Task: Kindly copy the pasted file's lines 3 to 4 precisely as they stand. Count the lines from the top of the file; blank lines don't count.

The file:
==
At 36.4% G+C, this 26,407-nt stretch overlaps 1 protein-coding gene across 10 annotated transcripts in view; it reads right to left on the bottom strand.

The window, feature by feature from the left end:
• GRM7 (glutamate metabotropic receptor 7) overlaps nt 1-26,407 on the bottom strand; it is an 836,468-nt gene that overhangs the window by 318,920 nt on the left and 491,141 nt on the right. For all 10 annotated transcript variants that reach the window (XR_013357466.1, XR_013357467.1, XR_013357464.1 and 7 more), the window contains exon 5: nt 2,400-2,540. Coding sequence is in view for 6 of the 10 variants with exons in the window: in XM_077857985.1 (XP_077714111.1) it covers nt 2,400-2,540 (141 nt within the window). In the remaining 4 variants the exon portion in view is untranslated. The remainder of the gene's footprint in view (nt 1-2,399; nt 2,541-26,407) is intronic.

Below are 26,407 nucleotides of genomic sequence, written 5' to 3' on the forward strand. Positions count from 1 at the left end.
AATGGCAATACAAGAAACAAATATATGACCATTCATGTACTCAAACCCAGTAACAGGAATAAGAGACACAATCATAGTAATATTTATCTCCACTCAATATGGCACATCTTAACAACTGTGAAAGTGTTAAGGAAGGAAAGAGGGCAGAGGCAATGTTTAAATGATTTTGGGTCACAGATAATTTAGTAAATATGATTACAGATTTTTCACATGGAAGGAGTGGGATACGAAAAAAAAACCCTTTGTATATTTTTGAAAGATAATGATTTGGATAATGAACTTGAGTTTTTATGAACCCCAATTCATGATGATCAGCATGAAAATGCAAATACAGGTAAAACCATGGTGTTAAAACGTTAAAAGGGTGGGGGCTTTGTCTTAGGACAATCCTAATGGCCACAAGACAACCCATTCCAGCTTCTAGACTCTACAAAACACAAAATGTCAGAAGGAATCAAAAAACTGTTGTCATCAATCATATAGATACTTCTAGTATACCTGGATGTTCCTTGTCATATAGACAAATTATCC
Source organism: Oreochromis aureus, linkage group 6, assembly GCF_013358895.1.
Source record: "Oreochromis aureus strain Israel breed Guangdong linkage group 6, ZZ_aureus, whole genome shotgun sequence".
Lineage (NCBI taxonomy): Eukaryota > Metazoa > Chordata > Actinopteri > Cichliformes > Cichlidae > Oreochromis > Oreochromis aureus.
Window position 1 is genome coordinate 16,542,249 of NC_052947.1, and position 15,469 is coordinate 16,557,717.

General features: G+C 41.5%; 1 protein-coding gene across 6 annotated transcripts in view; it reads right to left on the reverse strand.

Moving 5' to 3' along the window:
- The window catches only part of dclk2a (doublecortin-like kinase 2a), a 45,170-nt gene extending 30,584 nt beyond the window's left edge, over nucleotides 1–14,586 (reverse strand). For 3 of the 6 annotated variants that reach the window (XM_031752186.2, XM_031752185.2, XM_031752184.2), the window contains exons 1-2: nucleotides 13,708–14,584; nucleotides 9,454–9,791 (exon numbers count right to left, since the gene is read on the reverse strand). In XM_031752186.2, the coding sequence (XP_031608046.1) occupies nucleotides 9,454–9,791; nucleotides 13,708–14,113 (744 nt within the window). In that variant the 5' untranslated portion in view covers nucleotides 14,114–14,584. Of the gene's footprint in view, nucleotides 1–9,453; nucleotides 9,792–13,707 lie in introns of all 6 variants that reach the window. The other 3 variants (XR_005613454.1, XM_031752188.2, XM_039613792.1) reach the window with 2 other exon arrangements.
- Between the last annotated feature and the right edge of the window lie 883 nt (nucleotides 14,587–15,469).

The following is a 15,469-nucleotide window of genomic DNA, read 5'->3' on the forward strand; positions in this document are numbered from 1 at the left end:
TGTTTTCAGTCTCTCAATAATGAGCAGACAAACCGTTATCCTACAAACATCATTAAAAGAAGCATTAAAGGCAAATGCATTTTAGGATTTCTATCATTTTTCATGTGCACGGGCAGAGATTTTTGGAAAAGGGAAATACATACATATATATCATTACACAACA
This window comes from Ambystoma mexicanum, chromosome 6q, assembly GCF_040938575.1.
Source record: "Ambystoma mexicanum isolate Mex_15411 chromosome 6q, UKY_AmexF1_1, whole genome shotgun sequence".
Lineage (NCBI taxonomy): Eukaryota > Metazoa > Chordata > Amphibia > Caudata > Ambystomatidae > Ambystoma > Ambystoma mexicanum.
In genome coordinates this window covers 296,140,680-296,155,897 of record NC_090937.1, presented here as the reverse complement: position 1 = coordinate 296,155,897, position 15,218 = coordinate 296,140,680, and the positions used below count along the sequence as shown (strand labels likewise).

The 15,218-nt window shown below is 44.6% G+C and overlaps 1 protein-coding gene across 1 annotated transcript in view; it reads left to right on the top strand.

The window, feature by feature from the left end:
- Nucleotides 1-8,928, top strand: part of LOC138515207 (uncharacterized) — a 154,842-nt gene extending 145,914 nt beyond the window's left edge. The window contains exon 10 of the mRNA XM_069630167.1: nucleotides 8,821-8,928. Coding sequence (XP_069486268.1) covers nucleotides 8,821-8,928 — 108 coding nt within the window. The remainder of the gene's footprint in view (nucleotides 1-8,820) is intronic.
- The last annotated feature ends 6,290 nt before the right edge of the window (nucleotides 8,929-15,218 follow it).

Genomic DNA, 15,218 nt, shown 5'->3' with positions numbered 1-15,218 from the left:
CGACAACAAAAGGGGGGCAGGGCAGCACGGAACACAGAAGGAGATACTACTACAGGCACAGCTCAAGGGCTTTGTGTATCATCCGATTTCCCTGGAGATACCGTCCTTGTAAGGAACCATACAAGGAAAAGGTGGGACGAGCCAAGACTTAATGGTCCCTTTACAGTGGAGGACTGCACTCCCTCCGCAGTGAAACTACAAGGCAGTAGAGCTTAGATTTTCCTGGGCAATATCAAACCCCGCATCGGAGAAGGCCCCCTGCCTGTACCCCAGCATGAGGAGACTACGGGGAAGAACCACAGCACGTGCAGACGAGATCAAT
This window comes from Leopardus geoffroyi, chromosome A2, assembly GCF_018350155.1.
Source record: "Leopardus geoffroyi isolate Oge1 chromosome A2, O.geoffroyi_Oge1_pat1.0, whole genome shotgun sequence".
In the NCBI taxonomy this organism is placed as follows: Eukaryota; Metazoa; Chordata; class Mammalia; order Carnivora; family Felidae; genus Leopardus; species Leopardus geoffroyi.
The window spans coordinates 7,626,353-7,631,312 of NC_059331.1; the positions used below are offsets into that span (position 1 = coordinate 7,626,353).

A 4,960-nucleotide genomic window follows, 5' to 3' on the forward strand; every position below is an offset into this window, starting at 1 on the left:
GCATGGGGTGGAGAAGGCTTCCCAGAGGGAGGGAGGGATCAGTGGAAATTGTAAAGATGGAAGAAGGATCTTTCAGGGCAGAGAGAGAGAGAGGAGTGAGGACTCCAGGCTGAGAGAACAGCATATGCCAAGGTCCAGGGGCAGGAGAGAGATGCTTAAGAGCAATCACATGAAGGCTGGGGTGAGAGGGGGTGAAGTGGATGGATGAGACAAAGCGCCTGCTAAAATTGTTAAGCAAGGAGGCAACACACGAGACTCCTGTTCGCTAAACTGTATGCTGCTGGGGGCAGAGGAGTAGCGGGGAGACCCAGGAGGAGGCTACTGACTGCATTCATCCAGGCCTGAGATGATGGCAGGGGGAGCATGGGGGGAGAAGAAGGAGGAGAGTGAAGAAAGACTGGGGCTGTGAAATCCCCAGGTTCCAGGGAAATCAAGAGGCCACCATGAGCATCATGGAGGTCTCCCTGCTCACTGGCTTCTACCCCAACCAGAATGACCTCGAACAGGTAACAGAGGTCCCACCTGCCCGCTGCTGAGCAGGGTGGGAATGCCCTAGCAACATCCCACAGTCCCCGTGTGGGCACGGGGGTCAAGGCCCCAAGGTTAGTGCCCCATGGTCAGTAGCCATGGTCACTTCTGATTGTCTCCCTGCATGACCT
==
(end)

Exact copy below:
• GRM7 (glutamate metabotropic receptor 7) overlaps nt 1-26,407 on the bottom strand; it is an 836,468-nt gene that overhangs the window by 318,920 nt on the left and 491,141 nt on the right. For all 10 annotated transcript variants that reach the window (XR_013357466.1, XR_013357467.1, XR_013357464.1 and 7 more), the window contains exon 5: nt 2,400-2,540. Coding sequence is in view for 6 of the 10 variants with exons in the window: in XM_077857985.1 (XP_077714111.1) it covers nt 2,400-2,540 (141 nt within the window). In the remaining 4 variants the exon portion in view is untranslated. The remainder of the gene's footprint in view (nt 1-2,399; nt 2,541-26,407) is intronic.

Below are 26,407 nucleotides of genomic sequence, written 5' to 3' on the forward strand. Positions count from 1 at the left end.